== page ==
Taking a trip to the Grand Canyon, need some advice

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Apr 14, 2006
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Fairfax, VA
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Alright, as the title says, I'm taking a three-week river trip on the colorado river this summer. I am taking my camera with me. I'm worried about two things: Battery life, and memory

Battery Life:
The d50 has a notoriously long battery life using the EN-EL3 but three weeks is pushing it. I'm expecting to be taking a lot of pictures daily. The issue is that over these three weeks, I will have virtually no access to electricity to charge the battery with. So, i run into a problem. Can you replace the EN-EL3 with standard batteries? Granted, it would resort in shorter battery life, but I can take batteries with me plus i don't want to spend a lot on EN-EL3's. A charger for the EN-EL3 does me no good even though i can bring it with me.

The 512 MB SD card I have now will allow me to take about 300 pictures. I'm planning to take a whole lot more than that and need a way to store them. I was looking at some one-touch backup systems such as these:
which, while expensive, are cheaper per gigabyte than buying SD cards totalling any similar capacity. Do you have any recommendations? If you know of one that uses standard, replacable batteries instead of an internal, rechargeable one, that is preferable.

Thanks. I'm really looking forward to this trip. I hope my camera is too. ;)
First, only the two backup drives from TigerDirect are able to download pictures from the car directly onto the drive. The option of which one determines mostly on how many photos you plan on taking and what format you are shooting with.

As for the battery, unfortunately there is no alternative battery for the EN-EL3.

Will you have access to a 12v DC outlet, i.e. from a car? If so you can buy an inverter which will allow you to to use the charger to charge the battery.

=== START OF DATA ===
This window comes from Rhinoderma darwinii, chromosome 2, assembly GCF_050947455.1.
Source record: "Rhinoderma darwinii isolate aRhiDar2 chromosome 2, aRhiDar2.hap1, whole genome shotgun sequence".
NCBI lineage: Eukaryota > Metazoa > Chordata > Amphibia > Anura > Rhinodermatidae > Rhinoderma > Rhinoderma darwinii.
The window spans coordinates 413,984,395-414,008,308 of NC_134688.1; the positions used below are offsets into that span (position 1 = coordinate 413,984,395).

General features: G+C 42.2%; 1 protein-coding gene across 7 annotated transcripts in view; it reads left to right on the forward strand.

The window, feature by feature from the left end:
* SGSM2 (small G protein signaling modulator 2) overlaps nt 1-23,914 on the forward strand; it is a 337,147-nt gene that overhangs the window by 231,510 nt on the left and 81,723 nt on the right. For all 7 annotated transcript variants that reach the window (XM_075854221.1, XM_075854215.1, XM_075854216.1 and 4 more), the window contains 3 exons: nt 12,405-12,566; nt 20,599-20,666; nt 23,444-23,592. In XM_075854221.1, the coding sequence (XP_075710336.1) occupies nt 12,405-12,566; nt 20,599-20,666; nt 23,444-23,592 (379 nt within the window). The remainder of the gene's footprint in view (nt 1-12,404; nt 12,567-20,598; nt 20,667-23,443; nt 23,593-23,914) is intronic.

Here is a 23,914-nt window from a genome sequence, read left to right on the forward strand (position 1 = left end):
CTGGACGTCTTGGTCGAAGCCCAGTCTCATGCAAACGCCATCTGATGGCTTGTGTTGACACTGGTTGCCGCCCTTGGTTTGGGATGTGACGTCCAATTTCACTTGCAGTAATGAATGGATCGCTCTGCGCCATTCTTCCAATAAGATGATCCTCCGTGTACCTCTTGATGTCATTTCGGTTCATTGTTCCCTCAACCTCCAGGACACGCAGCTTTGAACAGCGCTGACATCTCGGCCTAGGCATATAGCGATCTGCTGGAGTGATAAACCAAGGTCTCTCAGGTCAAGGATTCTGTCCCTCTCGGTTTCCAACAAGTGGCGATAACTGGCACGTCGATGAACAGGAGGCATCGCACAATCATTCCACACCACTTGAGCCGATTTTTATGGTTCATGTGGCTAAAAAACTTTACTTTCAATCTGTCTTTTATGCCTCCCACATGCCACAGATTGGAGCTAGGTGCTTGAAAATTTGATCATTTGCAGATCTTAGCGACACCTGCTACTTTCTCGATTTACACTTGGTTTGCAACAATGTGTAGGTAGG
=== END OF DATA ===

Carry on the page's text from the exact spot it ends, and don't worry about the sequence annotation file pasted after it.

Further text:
Check www.sterlingtek.com for batteries. I have purchased a few batteries from them for my Canon 20D. Their batteries are less than 1/3 the price of the Canon ones and last longer. As mentioned, if you will have a car, there are 12V chargers available.

*edit* They have the EN-EL3 equivelent for $17.99

1 GB and 2GB cards are much cheaper than they used to be. Maybe a few cards would be a better idea than a portable memory device. I've heard that most of those things use up plenty of battery power as well...so you would have to take along batteries for it as well.
I have a Wolverine 40gb storage drive but I’m unhappy with it. Because it does not display what is on the drive ether as text or images. Lost 1gb of shots at the spring football scrimmage this year because I erased a card that I thought had been copied but had not. Be careful not to do the same.

The battery is only rate for up 6mp before it needs recharging, but I have pushed it to 8-9gb. Will you be spending one night at the river lodge? Maybe you can recharge the driven then? Also mine seem very slow.

Got to agree with Big Mike that you should get a few more cards. 2gb 80x cards are going for around 85 USD on line or at warehouse stores
I will be on the colorado river for three weeks straight. No access to electricity whatsoever, including the 12v outlets in cars.